On Redistributing Wealth
The highlight from the Money issue was an interview with economist Thomas Piketty. Looking long-term, he is optimistic that societies are better distributing wealth and will continue to do so. He notes the history of Sweden—today a paragon of equality (at least from a western perspective)—but in 1910, 80% of the population couldn’t vote, while corporations could, and if you were rich you could have up to 100 votes! The US has its own history of progressive taxation with its 94% marginal income tax rate on the richest after World War II (and still 81% until 1980). Thus Piketty is optimistic that wealth redistribution and billionaire taxes are popular with progressives and conservatives and change is possible.
As Piketty notes, “All wealth is collective by nature in the sense that it relies on the work of hundreds, thousands, millions of engineers, technicians, the accumulation of knowledge. Then, private property is a social construction that we invent in order to organize economic and social relations.” Therefore, we need to recognize that and distribute wealth better. Strangely, Piketty gave credit to technicians and engineers, even educators, but not to Gaia. At the root, all wealth derives from a stable Earth system (and too much on the extracted resources/capacity of this system). Thus, redistribution is not even about fairness (though it is that too) but about repairing all the damage we’ve done in creating that wealth in the first place. Of course, that’s not yet part of the conversation, but it’s why Gaians, and all environmentally-minded peoples, must be concerned about this.
How to Get Involved
There are lots of organizations working to fight inequality. In fact, there’s even a website that lists them: inequality.org, including a diverse array of battles: from raising the minimum wage, to strengthening union rights, from reforming tax codes, to fighting the influence of billionaires and banks on the political process. Perhaps most important is reforming tax codes—a billionaire’s tax would be good, as would an expanded estate tax, as no one should inherit billions, or even fractions of billions of dollars.6 But of course, those with money fight against that,7 so fighting that influence is essential too. As Piketty notes, “This movement, which began with the French and U.S. revolutions, I think it is going to continue.” But that’ll only be true if the non-billionaires of the world take a stand, and fight for a more equitable and sustainable world.
1) Or 1697 if you include Cinderella on that list.
2) As the Scott article also notes, “The Giving Pledge is a public promise and little more. It has no donation schedules, no reporting requirements and no enforcement mechanisms.”
3) The New York Times also recently shared a “Times Classic” about a Eddie Tipton, a coder for the Hot Lotto, who hacked the lottery and made himself some millions (until he got caught). The difference between what he did and what Bankman-Fried did is cloudy, other than one being illegal and the other not. Both magically made money appear out of nowhere. And arguably Tipton did far less evil in the world, having not primed a massive crypto industry that has more ecological impact each year than the country of Finland.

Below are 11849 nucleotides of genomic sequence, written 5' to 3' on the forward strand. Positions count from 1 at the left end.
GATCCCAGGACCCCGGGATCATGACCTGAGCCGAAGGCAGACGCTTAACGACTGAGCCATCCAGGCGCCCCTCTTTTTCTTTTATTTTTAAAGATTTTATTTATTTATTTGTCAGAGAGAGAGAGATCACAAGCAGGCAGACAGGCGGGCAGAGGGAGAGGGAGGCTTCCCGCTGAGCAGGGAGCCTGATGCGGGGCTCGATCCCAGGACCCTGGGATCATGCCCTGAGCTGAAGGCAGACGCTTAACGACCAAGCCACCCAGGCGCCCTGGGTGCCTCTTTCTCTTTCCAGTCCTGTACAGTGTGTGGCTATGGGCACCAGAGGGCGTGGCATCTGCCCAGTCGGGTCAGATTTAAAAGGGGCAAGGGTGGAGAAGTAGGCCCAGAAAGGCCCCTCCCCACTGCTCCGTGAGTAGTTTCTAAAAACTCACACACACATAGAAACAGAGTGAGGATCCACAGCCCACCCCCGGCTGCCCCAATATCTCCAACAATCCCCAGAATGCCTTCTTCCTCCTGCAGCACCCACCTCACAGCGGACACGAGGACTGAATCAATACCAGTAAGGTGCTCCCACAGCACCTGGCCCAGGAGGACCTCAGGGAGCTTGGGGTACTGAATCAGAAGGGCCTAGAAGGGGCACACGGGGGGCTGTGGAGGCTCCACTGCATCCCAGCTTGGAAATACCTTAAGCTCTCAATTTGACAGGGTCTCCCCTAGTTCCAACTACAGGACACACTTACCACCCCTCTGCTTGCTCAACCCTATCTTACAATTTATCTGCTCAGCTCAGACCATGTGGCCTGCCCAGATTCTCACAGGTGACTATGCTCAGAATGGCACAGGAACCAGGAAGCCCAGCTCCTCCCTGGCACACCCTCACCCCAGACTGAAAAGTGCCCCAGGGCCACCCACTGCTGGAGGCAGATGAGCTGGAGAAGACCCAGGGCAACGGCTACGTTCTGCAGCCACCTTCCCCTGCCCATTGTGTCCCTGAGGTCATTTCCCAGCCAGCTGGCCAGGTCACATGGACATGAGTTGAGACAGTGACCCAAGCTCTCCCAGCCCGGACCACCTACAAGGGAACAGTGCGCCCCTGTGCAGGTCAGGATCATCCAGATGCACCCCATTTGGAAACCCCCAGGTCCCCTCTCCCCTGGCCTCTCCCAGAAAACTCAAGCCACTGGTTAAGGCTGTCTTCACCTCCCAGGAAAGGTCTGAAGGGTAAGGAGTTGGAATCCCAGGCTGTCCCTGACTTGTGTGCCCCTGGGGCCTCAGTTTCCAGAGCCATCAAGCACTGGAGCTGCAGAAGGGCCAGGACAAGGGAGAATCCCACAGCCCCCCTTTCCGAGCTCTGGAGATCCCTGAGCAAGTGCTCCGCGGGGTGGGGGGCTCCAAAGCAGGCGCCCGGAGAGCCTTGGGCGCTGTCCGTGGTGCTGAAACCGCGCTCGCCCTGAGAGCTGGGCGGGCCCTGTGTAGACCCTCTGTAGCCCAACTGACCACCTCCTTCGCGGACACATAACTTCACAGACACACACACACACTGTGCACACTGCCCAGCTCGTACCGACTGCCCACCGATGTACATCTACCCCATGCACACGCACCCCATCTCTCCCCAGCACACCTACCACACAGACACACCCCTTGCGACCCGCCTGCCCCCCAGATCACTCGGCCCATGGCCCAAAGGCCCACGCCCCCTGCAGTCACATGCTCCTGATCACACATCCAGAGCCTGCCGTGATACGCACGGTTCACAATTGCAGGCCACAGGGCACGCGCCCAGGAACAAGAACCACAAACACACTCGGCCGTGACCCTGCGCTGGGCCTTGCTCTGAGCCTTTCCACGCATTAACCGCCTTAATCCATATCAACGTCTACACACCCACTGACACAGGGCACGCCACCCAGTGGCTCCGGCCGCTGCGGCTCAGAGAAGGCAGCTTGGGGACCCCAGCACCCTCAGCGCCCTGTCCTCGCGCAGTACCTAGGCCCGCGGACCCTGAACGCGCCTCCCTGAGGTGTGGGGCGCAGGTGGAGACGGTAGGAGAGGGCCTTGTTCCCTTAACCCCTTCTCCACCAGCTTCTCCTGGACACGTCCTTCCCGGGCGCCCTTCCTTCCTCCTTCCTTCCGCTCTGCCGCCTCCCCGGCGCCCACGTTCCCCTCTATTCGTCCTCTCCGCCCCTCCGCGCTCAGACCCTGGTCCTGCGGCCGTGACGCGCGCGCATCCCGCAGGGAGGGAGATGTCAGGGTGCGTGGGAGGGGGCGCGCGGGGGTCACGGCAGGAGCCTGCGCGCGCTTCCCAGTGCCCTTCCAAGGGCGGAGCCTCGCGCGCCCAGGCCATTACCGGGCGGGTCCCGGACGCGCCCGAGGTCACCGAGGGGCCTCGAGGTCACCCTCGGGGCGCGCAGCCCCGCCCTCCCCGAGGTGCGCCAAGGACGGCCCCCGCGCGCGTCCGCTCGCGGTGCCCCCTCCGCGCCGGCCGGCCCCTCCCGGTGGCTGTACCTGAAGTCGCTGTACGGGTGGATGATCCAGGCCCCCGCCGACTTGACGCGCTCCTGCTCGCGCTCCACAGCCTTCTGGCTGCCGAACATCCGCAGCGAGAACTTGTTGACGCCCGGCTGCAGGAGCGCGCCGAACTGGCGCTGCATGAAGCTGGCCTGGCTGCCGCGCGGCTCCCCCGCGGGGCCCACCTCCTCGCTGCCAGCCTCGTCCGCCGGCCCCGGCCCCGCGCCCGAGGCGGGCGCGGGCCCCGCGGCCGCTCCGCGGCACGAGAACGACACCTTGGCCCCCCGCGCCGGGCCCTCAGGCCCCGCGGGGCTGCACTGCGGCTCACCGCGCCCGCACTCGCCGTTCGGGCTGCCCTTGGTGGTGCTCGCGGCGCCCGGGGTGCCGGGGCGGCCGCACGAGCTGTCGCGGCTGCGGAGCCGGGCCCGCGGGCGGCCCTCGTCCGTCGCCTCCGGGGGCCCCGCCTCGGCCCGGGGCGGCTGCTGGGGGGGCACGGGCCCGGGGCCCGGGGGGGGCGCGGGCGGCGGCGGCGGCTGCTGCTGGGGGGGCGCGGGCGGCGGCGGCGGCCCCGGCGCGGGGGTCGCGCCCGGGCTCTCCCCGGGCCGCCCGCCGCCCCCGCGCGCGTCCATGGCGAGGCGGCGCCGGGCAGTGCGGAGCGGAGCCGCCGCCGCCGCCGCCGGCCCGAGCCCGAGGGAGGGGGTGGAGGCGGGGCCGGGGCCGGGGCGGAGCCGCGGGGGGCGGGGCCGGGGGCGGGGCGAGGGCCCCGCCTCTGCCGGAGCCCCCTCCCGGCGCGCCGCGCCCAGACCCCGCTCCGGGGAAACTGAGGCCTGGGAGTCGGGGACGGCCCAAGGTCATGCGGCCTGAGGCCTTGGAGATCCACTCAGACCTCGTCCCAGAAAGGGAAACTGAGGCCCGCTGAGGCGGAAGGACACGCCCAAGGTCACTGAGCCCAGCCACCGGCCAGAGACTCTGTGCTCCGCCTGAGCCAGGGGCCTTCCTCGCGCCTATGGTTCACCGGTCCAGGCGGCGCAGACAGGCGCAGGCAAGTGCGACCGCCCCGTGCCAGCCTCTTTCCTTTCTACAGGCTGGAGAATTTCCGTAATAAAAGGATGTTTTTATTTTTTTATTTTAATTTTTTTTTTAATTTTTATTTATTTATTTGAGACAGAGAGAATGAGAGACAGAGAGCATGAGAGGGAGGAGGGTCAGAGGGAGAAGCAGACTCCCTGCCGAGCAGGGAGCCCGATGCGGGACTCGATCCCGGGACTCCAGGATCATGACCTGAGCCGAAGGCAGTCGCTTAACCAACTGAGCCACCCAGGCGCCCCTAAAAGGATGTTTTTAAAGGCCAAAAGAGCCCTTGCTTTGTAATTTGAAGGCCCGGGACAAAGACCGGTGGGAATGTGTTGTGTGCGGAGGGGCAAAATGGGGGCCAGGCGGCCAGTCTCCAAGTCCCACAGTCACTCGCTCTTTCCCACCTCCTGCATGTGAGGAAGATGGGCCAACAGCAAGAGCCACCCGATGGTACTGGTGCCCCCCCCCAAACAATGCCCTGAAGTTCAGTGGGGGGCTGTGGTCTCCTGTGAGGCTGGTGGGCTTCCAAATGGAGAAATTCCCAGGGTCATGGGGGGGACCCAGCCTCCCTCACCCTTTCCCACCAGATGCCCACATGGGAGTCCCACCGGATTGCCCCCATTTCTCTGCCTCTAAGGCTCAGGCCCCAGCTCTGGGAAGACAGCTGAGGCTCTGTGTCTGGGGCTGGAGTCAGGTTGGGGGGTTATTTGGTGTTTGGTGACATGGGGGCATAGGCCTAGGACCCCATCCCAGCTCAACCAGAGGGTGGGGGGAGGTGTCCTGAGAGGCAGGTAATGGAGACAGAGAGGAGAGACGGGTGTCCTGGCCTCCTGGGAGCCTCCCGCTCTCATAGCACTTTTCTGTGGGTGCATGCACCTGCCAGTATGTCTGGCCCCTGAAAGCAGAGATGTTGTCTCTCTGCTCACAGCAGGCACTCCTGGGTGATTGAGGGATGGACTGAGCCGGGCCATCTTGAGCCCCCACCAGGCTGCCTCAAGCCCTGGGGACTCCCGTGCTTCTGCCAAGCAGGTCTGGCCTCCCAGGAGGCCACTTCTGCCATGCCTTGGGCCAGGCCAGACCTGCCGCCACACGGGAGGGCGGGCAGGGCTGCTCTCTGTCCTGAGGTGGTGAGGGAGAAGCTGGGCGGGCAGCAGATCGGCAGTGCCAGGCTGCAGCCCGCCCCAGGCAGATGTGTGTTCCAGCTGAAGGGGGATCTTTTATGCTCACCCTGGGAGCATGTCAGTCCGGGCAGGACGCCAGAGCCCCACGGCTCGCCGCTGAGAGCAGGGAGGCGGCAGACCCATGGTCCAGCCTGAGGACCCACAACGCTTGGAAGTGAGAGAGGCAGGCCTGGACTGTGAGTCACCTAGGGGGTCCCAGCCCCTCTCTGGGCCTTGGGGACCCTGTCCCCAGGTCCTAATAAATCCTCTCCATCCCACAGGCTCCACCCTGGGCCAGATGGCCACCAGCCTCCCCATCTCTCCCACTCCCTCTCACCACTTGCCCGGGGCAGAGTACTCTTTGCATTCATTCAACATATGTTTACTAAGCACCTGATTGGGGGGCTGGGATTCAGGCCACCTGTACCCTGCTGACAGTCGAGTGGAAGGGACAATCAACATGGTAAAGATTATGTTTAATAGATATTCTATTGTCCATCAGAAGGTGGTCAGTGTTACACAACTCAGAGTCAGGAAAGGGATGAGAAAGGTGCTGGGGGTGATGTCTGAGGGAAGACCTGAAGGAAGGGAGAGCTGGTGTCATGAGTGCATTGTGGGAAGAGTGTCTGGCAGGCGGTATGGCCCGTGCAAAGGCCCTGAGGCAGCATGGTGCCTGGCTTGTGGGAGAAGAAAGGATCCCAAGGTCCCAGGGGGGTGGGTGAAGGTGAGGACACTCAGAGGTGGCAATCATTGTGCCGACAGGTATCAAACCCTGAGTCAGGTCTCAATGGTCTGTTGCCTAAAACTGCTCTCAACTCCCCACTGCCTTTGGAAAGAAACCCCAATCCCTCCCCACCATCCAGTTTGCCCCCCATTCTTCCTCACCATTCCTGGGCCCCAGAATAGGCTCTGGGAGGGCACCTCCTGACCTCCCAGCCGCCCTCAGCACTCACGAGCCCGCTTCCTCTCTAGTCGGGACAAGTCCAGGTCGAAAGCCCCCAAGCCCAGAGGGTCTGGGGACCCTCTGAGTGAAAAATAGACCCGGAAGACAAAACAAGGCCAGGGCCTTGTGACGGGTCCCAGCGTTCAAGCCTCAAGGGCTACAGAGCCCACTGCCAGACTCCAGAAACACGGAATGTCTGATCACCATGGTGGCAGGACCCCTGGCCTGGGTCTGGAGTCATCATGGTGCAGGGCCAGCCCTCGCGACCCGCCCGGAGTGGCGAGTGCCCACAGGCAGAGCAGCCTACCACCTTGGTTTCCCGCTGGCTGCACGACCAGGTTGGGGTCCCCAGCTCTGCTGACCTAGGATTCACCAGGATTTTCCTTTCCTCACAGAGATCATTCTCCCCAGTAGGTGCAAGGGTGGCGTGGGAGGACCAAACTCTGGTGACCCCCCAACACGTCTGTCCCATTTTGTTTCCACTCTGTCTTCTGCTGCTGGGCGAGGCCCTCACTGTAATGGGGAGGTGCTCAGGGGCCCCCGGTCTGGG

4) As Singer notes, “Ethics is not just about what I actually do and the impact of that, but it’s also about what I omit to do, what I decide not to do. And that’s why questions about…what you spend your money on are also questions about what you don’t spend your money on, or what you don’t use your money to achieve.”
5) On a related but even more complicated note, what if the billions simply vanished rather than being redistributed? This wouldn’t need a Thanos-style intervention, but just as crypto created billions from nothing, are there mechanisms to do this (e.g. taxing the hell out of crypto so it becomes less valuable)? We have to remember that when money exists in concentrated forms the people who hold it invest it in businesses, which then invest in resource extraction, manufacturing, advertising (creating demand for their products and stimulating the broader desire to consume), and so on. Ultimately, this market-economy-on-hyperdrive must be reined in. Not appealing, especially to those with savings, investments, businesses, or billions, but the future of humanity and countless other species depends on it.
6) Also nice would be requiring donor advised funds to pay out as much as foundations each year, and increase minimum annual payouts of foundations to at least 10% (at least of larger foundations, say those with $25 million in assets). You can add your voice here to that effort.
7) And even those that are vocally supportive, for example Warren Buffet, do not contribute their resources to fighting for this, according to this other Money issue article.